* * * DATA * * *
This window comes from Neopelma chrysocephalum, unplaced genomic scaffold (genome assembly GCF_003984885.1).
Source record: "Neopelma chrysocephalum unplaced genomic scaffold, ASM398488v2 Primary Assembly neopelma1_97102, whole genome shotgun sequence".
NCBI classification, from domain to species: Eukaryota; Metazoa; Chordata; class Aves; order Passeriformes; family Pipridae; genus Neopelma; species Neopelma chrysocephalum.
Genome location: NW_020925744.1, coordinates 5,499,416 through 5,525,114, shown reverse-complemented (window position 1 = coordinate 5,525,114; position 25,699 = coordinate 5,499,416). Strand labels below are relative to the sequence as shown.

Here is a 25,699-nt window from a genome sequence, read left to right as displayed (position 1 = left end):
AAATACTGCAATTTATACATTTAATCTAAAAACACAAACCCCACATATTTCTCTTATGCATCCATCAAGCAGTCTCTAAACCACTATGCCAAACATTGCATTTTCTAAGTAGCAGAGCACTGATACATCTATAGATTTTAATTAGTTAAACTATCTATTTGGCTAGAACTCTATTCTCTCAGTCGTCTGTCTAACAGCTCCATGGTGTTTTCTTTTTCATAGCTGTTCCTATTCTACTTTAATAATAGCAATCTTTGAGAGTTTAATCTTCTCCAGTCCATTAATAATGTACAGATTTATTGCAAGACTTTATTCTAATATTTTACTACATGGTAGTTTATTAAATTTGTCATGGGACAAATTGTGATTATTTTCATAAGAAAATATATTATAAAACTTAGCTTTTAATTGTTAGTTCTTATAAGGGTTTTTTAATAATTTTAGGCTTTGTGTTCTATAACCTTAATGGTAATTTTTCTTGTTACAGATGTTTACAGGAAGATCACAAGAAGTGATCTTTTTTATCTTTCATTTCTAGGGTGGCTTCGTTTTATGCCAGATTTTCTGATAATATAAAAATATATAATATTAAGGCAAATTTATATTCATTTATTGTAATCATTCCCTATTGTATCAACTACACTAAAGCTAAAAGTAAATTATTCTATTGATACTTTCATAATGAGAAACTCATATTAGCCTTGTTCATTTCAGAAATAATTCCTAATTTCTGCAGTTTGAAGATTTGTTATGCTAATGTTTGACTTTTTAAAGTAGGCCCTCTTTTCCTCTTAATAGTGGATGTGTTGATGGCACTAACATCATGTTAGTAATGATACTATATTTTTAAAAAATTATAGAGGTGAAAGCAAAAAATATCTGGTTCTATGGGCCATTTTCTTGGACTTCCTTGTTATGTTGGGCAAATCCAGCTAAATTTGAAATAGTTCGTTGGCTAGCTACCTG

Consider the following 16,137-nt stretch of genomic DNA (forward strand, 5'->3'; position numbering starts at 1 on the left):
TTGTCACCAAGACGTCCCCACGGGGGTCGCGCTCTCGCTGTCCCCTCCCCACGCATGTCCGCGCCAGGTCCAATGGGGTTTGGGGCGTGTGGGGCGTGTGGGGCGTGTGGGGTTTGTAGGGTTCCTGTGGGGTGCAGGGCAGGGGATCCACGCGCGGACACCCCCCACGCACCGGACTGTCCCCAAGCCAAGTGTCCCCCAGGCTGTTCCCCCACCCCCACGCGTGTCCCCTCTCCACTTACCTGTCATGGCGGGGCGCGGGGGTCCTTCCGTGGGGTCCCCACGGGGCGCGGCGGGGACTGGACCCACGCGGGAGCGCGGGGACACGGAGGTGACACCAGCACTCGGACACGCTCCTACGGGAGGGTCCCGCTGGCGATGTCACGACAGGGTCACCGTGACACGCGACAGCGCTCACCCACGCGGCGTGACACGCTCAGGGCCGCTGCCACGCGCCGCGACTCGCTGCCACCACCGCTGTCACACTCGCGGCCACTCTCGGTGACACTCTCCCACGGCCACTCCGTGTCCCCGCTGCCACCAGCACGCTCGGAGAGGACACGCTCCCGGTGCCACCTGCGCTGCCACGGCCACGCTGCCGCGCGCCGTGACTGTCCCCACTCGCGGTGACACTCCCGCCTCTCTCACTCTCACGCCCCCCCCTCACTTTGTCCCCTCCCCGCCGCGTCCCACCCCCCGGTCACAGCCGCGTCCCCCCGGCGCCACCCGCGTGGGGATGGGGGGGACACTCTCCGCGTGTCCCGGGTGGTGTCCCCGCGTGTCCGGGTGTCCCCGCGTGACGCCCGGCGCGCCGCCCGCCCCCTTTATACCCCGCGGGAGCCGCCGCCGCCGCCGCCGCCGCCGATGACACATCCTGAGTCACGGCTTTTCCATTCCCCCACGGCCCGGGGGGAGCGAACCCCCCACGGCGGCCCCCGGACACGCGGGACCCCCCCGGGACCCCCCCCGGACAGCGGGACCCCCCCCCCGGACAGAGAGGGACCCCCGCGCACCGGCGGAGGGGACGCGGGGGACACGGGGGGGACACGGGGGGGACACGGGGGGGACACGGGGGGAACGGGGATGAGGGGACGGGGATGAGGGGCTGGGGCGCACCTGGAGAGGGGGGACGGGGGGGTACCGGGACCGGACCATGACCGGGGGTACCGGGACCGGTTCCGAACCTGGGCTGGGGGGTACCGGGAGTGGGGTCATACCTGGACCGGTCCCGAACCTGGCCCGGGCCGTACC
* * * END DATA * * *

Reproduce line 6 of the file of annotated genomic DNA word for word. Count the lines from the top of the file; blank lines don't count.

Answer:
AAATACTGCAATTTATACATTTAATCTAAAAACACAAACCCCACATATTTCTCTTATGCATCCATCAAGCAGTCTCTAAACCACTATGCCAAACATTGCATTTTCTAAGTAGCAGAGCACTGATACATCTATAGATTTTAATTAGTTAAACTATCTATTTGGCTAGAACTCTATTCTCTCAGTCGTCTGTCTAACAGCTCCATGGTGTTTTCTTTTTCATAGCTGTTCCTATTCTACTTTAATAATAGCAATCTTTGAGAGTTTAATCTTCTCCAGTCCATTAATAATGTACAGATTTATTGCAAGACTTTATTCTAATATTTTACTACATGGTAGTTTATTAAATTTGTCATGGGACAAATTGTGATTATTTTCATAAGAAAATATATTATAAAACTTAGCTTTTAATTGTTAGTTCTTATAAGGGTTTTTTAATAATTTTAGGCTTTGTGTTCTATAACCTTAATGGTAATTTTTCTTGTTACAGATGTTTACAGGAAGATCACAAGAAGTGATCTTTTTTATCTTTCATTTCTAGGGTGGCTTCGTTTTATGCCAGATTTTCTGATAATATAAAAATATATAATATTAAGGCAAATTTATATTCATTTATTGTAATCATTCCCTATTGTATCAACTACACTAAAGCTAAAAGTAAATTATTCTATTGATACTTTCATAATGAGAAACTCATATTAGCCTTGTTCATTTCAGAAATAATTCCTAATTTCTGCAGTTTGAAGATTTGTTATGCTAATGTTTGACTTTTTAAAGTAGGCCCTCTTTTCCTCTTAATAGTGGATGTGTTGATGGCACTAACATCATGTTAGTAATGATACTATATTTTTAAAAAATTATAGAGGTGAAAGCAAAAAATATCTGGTTCTATGGGCCATTTTCTTGGACTTCCTTGTTATGTTGGGCAAATCCAGCTAAATTTGAAATAGTTCGTTGGCTAGCTACCTG